2) Make it beautiful!

Beauty is es-sen-tial. When I discovered why Beauty was one of my top values I took a sigh of relief: “of course it is!”. When I see beauty (or lack of beauty) around me, that’s when I know my choices in life are in or out of tune.

Taste is subjective, but our need for beauty is universal. You might relate to it by another name: order, art, gorgeous design, lusciousness, joy. Although it emerges from forms and aesthetics, beauty evokes more than what the eyes can see. Beauty pleases the brain, creating clarity and fulfilling unconscious desires. What is beautiful has the power to transcend the mind and touch the soul, and that’s why beauty is a fundamental part of heart-centred work.

So whenever you’re putting together a piece of content for your business, ask yourself how you can make it more beautiful. And then more beautiful again. (Consider what you can remove, and leave the beauty of what’s necessary).

Irish poet and philosopher John O'Donohue wrote:

“Beauty is not an extra luxury, an accidental experience that we happen to have if we’re lucky. Beauty dwells at the heart of life”.

4) The S equation

This is something I’ve recently started to unpack: Self-expression + Service = Soul Work

Being of service is one of the main reasons you are in business, right? I don’t mean grandiose, Madre Teresa type of service. But every business exists to offer something of value to a specific group of people – your offering should be making the lives of your people better, whatever that looks like for them.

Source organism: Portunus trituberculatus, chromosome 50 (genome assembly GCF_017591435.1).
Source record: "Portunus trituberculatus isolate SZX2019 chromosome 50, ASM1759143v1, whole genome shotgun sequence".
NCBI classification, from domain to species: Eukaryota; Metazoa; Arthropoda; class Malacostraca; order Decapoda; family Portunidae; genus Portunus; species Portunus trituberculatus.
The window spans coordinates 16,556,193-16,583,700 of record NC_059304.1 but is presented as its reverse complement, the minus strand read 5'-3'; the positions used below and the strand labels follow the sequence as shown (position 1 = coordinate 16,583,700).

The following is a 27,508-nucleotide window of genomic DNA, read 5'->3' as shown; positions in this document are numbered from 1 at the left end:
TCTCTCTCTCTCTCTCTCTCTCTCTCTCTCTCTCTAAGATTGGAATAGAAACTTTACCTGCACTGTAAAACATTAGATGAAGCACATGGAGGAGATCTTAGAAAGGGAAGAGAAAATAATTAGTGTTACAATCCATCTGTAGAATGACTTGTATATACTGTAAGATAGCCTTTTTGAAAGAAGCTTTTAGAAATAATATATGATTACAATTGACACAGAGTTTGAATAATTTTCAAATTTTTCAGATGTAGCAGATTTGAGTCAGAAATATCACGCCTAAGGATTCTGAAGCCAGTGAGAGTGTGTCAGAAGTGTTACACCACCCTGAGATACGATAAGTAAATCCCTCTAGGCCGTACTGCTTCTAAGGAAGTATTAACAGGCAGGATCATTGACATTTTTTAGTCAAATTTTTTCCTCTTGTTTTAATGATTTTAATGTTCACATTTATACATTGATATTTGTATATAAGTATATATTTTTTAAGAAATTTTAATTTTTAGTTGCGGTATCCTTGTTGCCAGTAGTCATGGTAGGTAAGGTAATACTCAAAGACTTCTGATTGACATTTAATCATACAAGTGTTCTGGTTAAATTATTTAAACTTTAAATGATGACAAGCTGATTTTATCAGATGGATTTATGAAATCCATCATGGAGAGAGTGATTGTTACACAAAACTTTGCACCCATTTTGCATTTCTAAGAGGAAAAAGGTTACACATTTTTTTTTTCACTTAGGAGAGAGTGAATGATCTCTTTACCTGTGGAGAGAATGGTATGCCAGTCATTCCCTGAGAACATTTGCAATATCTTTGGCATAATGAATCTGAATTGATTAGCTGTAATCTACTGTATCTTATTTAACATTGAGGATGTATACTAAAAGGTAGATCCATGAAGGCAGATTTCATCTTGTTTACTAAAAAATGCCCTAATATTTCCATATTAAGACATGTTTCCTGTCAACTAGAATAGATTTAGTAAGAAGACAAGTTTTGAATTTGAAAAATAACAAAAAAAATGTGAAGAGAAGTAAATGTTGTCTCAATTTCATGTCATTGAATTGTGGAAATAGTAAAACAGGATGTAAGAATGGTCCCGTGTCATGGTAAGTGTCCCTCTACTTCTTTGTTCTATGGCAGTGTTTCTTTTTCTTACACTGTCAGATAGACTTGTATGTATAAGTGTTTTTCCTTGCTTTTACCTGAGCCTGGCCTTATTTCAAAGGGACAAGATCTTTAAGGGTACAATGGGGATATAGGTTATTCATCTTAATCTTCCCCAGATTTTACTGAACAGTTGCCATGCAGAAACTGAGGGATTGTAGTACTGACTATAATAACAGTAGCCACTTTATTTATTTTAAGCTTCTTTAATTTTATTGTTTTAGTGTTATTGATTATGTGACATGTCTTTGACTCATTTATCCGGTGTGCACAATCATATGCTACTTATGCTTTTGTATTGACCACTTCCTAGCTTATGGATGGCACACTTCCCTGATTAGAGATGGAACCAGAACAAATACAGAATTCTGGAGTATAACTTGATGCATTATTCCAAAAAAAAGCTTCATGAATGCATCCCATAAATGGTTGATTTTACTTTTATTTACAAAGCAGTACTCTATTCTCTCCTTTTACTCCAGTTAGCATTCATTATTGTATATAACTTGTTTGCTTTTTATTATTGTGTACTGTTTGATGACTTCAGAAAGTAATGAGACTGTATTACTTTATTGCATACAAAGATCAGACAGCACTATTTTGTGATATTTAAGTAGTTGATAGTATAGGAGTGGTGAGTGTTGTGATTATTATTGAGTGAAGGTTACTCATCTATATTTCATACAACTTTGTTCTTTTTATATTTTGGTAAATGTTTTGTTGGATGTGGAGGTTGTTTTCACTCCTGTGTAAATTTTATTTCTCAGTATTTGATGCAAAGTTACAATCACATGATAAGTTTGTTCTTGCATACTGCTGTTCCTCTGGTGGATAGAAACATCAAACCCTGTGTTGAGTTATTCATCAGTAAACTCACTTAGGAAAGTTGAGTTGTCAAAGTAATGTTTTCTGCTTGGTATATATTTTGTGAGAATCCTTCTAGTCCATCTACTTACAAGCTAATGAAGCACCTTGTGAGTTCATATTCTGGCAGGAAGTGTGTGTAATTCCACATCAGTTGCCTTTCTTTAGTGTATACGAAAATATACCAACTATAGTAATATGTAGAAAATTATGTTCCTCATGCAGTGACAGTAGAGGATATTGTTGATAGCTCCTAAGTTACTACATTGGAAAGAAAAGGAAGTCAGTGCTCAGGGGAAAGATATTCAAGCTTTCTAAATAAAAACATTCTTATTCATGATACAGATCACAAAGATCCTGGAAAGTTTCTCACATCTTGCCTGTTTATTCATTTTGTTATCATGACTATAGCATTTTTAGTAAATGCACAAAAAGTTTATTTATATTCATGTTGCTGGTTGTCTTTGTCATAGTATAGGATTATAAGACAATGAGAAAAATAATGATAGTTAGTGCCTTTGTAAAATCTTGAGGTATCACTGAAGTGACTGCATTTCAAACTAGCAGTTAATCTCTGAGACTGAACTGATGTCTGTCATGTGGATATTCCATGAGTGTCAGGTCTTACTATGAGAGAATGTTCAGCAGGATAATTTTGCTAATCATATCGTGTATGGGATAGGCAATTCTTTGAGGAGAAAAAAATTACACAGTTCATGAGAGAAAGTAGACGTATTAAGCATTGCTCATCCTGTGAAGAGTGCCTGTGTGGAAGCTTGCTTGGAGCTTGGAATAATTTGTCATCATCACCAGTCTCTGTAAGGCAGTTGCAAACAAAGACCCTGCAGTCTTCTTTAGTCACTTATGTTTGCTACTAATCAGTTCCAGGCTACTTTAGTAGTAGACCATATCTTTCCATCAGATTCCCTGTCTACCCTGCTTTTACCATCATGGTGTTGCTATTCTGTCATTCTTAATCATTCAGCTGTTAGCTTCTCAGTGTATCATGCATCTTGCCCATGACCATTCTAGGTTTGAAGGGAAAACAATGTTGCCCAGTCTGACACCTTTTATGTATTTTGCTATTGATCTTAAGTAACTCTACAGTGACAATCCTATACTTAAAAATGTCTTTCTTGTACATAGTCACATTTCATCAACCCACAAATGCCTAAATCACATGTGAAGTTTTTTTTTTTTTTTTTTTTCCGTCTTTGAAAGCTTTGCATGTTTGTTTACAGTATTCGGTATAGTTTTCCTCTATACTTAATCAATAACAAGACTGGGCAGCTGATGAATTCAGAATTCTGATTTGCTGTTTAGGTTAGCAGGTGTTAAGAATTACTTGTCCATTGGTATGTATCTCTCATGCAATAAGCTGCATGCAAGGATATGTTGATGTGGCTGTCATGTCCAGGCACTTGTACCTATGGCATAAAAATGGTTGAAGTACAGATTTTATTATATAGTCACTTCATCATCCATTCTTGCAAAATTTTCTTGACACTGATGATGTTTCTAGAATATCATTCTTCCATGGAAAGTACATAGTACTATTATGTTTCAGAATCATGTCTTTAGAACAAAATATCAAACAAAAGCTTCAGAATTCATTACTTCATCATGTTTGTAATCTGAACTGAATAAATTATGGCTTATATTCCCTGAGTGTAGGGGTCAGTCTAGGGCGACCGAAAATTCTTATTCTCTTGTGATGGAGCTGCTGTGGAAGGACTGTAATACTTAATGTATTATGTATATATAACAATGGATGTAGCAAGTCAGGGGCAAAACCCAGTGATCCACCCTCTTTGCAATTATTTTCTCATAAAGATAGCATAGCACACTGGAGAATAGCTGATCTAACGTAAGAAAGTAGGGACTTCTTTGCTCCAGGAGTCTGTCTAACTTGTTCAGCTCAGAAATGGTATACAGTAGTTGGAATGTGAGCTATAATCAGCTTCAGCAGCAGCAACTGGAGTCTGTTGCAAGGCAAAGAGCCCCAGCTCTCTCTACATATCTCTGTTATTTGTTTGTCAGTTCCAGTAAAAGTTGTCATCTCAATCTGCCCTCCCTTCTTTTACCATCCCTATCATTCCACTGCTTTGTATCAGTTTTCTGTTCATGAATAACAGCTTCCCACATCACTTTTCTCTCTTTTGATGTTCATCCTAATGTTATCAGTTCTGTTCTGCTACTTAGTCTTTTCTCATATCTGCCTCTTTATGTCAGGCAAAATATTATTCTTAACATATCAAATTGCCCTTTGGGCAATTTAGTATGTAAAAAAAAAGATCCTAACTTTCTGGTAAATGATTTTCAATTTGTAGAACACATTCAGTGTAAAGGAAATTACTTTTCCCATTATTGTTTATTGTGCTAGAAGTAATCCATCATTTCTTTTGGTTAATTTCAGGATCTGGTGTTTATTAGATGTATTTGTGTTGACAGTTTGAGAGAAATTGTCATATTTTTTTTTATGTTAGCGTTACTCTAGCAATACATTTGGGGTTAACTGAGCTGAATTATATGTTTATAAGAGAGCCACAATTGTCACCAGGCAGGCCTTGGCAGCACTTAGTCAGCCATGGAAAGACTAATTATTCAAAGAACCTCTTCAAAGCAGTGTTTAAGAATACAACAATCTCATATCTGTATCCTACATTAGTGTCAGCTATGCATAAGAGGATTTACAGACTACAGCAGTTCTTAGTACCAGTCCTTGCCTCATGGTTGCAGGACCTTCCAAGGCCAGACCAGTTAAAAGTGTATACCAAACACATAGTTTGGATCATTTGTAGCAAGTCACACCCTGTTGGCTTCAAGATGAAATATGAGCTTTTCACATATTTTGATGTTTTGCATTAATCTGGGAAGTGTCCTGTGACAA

Now add to this premise the context of Western culture in 2017. For better or for worse, we are no longer satisfied with the life our parents and grandparents had. This generation is here to self-express, we want to stay passionate, we want to harness our creative talents, we want to make a good living by doing what we love – and there’s nothing more fulfilling than being able to do that, especially if we can also be of service in the process.

Service is the antidote to narcissism in the culture of mediatic self-expression.

In my experience, if we intentionally combine Service + Self-Expression we will be doing Soul Work. Big or small – if you’re expressing yourself and improving the lives of others, you are feeding your soul, and when the soul is nourished… well, we have even more to give and to receive. What a cool little cycle.

So what’s your S equation looking like? And what’s your beauty guideline, are you beautifying your brand’s content?

I’d love to hear about your experience balancing heart-centred work with social media culture. Leave a comment below!

Carolina x

Contemporary Marketing and Conscious Business

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Times are changing. If you’re still open to optimism despite what’s going on in the corridors of power, you know we’re changing for the better. A new consciousness is rising and business (particularly led by women) play a huge part in our contemporary social environment.

As a marketing and brand professional, I look back to industry practices of the 90s and early 2000s and feel relieved and optimistic about how far we have evolved.